Thursday, February 28, 2019

Gap Year – Lamu

After a ten-minute stopover in Malindi, our miniature plane flies on to the miniature airport that serves Lamu. From there, we are ferried across the water to the sleepy village of Shela where various hawkers, porters and incongruous Masai jewellery sellers line the dock.

Apart from boats, the only transport on Lamu – famously – is donkeys but I never see them actually carrying anything. They stand around ruminating on street corners, heads down, or are seen ambling off on secret missions but a definite nope to anything approaching “beast of burden” and resolutely oblivious to their human neighbours.

I’m staying at Fatuma’s Tower, a guesthouse I chose after extensive research on the internet only to discover that it’s owned by Frankie’s uncle. The streets through town are sandy, winding and labrynthine. I’m confused after the first three turns and never fully master the route. As we weave our way up through the tiny alleyway, I try to log landmarks – a hopeless strategy – one donkey or straggly chicken looks much like any other.

Shela is gorgeous and one of the things I like most is that every time I get lost, which is all the time, someone is immediately right beside me, offering to help. Six-year-olds speaking immaculate English grab my elbow and gently push me in the right direction, or weave through the streets ahead of me, looking back from time to time to check I’m keeping up. They clearly think I’m an idiot but do their best not to let it show.

Fatuma’s Tower itself is a lovely jumble of one, two and three-storey buildings set in a delightful garden. The place looks like it’s been there for centuries but nearly all of it has all been created from scratch, in traditional style, by Gilles and his wife Fiametta over the last 20 years. The garden is full of beautiful trees, shrubs, a plunge pool, tons of birdlife and a monkey that nicks my bananas.


My days on Lamu pass in a sublime blur. One night I join my fellow Fatuma guests for a dhow sunset cruise, a much-lauded highlight of any visit to Lamu. Anne and Florian from France have just climbed Mount Kenya on their own, with no guide or porters. Nick and Megan are from the UK and have just got engaged. We steer out into the still waters between Lamu and Manda islands, drinking and chatting and watching the sun sink slowly behind the sand dunes. It’s idyllic.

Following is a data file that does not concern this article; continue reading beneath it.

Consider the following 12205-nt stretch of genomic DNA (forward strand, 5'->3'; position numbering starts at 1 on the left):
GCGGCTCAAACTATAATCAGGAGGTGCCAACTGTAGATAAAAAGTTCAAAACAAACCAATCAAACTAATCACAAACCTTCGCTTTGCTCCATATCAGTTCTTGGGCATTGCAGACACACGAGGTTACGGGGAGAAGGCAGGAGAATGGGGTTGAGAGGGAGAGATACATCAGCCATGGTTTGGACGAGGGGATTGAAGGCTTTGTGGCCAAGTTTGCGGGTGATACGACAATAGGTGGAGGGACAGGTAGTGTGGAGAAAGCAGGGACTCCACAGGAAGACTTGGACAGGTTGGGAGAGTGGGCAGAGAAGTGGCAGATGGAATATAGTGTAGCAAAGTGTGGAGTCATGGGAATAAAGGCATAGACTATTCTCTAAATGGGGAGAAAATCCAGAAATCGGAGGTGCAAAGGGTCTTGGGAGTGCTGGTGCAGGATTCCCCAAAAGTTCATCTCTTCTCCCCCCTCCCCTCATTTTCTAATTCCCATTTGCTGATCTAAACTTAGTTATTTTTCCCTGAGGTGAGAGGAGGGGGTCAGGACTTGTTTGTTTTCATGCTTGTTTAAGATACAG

Daytimes I juggle between living it up at the luxurious Majlis Resort with its romantic swimming pools and sumptuous sun-loungers, or hanging out at Diamond Village, a chilled-out beach bar with full-on pizza oven.


It’s very hot and I’ve gone right off culture but nevertheless I force myself to take a morning off doing fuck-all to head into Lamu Town. The whole place is a Unesco World Heritage site and, like Zanzibar, is famed for its very beautiful ornately-carved wooden doors. I make cultural headway at Lamu Museum which is mainly about doors but also has a small section on indigenous tribes and a potted history of Lamu’s golden era when it was a hub for trading spices, slaves and Oriental knick-knacks. Ali and Hafswa, a Muslim couple from Mombasa, join me for the guided tour. Hafswa is draped head to ankle in floaty black chiffon but I can still see her soulful eyes, delicate hands and glamorous sequinned sandals. She barely speaks but we have a significant bonding moment playing ethnic drums together on the second floor.


One of the highlights of my Lamu sojourn is copping off with a former Marine who now works as a pilot at the US military base on Manda Island. I’ve never met a Marine, or a mercenary, or anyone at all who has served in Iraq or Afghanistan and I’m keen to know more about these lovely tourist destinations. X tells me he can’t tell me anything about his work and then tells me all about it. He flies night-time surveillance/recon missions over Somalia looking for terrorists. He also spends a lot of time flying around Nigeria looking for Boko Haram. Obviously I can't reveal any intel here but I can post up the hilarious Afghanistan drone video he gave me (watch right to the end).

After extracting a ton of classified intel, I drag X off to the “cinema”, a Friday night film club at Diamond Beach. We share the boat over with Phoebe and Ali, star-crossed lovers who met at a conference for gifted students. They come from wildly different backgrounds. Ali is a local boy, which means he grew up surrounded by sand, donkeys and chickens while Phoebe grew up in Nairobi but they’re making a go of a long-distance relationship. As we neck mojitos and fight off mercenary-grade mosquitos, Phoebe tells us a great story about Putin’s mum and the siege of Leningrad. Then it’s time for the film: The Wife with Glenn Close and Jonathan Pryce. What a perfect evening. Next stop: Watamu